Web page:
The trend uniting Bernie Bros and Mattress Cos: Let’s talk rent strikes

Published on March 25, 2020

Denmark announced this week that it would address coronavirus-linked economic concerns by trying to implement an “economic freeze” — basically an attempt to press pause on ongoing financial obligations as we enter an indefinite period of home confinement.

It’s not just the Danes, though. A lot of us seem to be wondering: If economic life has ground to a halt, shouldn’t I get a break on my bills.

The Bernie bros:

Rent Strike 2020, an online project claiming 1.5 million signatories, asking that “every governor, in every state, must do what is necessary to ensure a 2-month freeze on the payment of rent, residential mortgages, and utility bills.” The initiative was launched by a long-shot Democratic congressional challenger in Washington State who is a supporter of Bernie Sanders and backed by a local chapter of the Democratic Socialists of America.

The Mattress Co’s:

Coverage Tuesday afternoon (March 24) in Bloomberg highlighted that some major retail corporations—chief among them Mattress Firm and Subway—are beginning to communicate to their landlords that they will be delaying or withholding rent due to the economic situation.

Wait, companies can do that? Just announce they’re not paying rent?

Well, yes and no. There are several differences between you deciding you don’t want to pay rent, and a multinational corporation deciding that. Differences including eviction laws, contract terms, bargaining power, and credit impact.

Eviction freeze, please

Cities and states are starting to take action halting the most immediate potential consequence of nonpayment of rent. (Evictions provisions generally fall under state and local laws.) has a good listing of the actions being taken in various states and cities.

He with the bread makes the rules

So far, there does not seem to have been coordinated action on delays of commercial rents. Does that mean we’ll see Subway thrown out on the street, though? It seems unlikely — kind of like foreclosing on the bank. While residential tenants tend to have special legal protections against evictions, the bargaining power and legal firepower of big business still seems like a better bet.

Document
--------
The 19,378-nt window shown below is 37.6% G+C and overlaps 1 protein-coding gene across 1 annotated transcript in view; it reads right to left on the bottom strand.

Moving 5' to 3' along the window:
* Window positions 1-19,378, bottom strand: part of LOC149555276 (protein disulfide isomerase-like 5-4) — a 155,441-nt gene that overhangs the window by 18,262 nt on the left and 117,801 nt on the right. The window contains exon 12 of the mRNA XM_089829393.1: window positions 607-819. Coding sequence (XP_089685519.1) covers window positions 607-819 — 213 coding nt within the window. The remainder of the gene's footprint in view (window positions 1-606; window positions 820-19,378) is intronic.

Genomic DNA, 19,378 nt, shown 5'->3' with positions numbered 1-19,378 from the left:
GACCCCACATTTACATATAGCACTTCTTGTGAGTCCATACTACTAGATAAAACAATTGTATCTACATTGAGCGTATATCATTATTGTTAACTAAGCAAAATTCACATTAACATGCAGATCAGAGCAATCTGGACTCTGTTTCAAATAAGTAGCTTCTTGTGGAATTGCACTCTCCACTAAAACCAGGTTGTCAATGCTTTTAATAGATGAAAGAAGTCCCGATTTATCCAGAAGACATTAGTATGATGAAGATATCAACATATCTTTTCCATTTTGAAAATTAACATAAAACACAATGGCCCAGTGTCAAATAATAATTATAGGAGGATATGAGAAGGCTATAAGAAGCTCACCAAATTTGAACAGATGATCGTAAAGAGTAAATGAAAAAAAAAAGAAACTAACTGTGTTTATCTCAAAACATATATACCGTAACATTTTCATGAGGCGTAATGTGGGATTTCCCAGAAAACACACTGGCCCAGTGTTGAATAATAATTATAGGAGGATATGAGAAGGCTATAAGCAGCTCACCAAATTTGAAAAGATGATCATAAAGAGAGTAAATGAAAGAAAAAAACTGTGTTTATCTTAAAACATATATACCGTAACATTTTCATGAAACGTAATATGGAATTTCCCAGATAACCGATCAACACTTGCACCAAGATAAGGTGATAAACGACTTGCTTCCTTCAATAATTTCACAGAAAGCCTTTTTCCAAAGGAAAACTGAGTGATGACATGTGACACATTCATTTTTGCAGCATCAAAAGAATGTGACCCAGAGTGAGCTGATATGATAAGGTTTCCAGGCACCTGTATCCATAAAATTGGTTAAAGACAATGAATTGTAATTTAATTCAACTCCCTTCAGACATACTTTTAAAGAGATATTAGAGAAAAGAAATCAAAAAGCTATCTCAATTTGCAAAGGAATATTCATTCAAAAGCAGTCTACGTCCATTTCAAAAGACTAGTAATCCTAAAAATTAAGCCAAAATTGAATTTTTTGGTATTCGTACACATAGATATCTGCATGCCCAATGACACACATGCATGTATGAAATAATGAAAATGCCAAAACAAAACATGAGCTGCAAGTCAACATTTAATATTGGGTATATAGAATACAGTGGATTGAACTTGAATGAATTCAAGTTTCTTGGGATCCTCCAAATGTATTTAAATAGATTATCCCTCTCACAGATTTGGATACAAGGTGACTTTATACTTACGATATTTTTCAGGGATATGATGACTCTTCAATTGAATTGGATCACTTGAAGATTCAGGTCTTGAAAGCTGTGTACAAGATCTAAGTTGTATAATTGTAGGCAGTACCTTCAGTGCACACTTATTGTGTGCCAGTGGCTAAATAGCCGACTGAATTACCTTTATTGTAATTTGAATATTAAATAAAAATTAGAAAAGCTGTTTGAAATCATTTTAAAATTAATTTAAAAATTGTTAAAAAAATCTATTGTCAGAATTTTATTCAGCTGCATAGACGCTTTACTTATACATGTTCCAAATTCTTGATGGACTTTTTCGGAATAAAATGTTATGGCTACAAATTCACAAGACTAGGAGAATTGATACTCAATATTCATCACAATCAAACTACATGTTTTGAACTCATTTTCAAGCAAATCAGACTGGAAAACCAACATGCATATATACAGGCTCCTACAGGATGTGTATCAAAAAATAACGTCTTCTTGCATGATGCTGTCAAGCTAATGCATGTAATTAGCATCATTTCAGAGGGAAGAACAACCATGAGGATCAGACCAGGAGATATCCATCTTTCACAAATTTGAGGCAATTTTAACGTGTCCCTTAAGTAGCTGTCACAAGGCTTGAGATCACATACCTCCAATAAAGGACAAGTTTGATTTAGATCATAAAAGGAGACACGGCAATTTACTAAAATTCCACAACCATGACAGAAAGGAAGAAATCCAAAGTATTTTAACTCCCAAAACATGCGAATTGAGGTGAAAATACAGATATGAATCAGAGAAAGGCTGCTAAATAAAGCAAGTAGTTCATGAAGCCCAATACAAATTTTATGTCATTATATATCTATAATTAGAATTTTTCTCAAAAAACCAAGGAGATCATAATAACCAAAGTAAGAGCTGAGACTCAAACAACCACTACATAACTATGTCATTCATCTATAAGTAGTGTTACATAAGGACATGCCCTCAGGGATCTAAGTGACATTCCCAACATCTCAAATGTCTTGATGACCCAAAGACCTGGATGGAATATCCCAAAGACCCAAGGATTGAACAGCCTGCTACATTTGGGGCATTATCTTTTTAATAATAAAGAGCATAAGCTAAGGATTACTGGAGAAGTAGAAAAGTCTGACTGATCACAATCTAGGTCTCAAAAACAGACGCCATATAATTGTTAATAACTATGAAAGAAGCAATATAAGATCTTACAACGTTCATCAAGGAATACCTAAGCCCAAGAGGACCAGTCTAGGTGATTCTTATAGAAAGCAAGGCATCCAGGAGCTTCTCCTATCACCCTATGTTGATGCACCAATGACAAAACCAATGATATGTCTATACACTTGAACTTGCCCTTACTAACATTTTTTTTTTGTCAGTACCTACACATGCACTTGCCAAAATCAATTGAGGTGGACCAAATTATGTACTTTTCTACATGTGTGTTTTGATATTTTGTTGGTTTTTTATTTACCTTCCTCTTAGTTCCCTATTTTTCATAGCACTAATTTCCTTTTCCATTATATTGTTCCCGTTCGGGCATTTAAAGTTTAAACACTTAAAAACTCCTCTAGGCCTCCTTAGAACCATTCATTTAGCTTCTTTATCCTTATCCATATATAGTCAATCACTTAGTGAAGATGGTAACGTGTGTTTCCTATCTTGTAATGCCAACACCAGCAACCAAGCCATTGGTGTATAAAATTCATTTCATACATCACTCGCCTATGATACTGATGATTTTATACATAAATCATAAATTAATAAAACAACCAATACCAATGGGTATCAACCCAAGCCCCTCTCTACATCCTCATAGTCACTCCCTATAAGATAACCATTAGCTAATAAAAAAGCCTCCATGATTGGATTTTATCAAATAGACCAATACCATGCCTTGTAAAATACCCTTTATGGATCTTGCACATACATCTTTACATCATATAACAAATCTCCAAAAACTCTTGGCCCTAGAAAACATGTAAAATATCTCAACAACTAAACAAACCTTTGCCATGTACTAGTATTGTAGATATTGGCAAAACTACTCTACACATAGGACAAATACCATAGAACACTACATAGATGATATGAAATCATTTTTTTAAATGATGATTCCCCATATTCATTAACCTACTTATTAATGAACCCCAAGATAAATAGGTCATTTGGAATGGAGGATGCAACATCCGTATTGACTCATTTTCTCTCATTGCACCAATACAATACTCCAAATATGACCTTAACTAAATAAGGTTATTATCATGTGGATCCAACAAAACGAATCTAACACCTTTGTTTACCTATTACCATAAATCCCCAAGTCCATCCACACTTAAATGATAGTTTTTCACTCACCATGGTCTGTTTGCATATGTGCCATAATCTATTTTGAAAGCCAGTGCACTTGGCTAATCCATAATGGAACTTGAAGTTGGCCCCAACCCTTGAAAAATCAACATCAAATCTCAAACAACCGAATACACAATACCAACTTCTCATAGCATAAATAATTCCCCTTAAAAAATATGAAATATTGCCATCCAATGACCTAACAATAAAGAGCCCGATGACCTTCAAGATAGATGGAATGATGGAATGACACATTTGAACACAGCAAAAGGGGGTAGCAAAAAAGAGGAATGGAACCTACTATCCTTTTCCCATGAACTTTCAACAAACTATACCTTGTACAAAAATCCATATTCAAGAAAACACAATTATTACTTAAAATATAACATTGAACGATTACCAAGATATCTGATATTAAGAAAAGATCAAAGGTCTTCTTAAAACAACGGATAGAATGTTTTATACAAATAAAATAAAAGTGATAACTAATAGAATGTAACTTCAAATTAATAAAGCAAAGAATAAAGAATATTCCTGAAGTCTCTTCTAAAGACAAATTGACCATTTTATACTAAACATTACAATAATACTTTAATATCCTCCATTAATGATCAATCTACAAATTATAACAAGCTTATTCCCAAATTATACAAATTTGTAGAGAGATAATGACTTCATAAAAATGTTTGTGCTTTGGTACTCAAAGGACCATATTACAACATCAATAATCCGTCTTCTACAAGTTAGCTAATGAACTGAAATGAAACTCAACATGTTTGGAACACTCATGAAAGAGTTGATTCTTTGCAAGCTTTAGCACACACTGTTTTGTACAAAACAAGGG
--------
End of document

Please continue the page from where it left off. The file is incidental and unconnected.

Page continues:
Paying your bills late is the responsible thing to do (if you’re a corporation)

According to a 2018 report, the top 1,000 corporations in the U.S. take an average of 57 days between receiving a bill and paying it. As anyone who has been on the vendor side of a relationship with a large corporation knows, respectable and prudent cash management practices generally include delaying payment of bills as long as is allowed, and sometimes longer. But don’t try this at home!

Will it hurt my credit if I go on rent strike?

Even with evictions frozen, a major fear of any individual considering delaying their bill payments is the potential impact on their credit report. There’s no simple answer here.

Are rent payments reflected on my credit report? 

Only 1% of rent payments are automatically reported to major credit bureaus. But that just means that historically paying your rent is rarely useful in building your credit. (New tools are trying to change that). Big apartment management companies may be more likely to report your rent payments automatically.

So no need to worry? 

Well, not exactly. Credit bureau Experian explains two ways in which rent non-payment can follow you. First, non-payment of rent can show up on a Tenant Screening Report. Experian helpfully adds that “A tenant screening report is not the same thing as a credit report, but it may prevent you from finding housing.”

And second, your landlord can sell your debts to a collection agency, who may report you to the credit bureaus

So what’s the deal? Should I rent strike?

We can’t give you financial advice. And the political situation seems to be evolving quickly here. So keep an eye on federal, state, and local developments.

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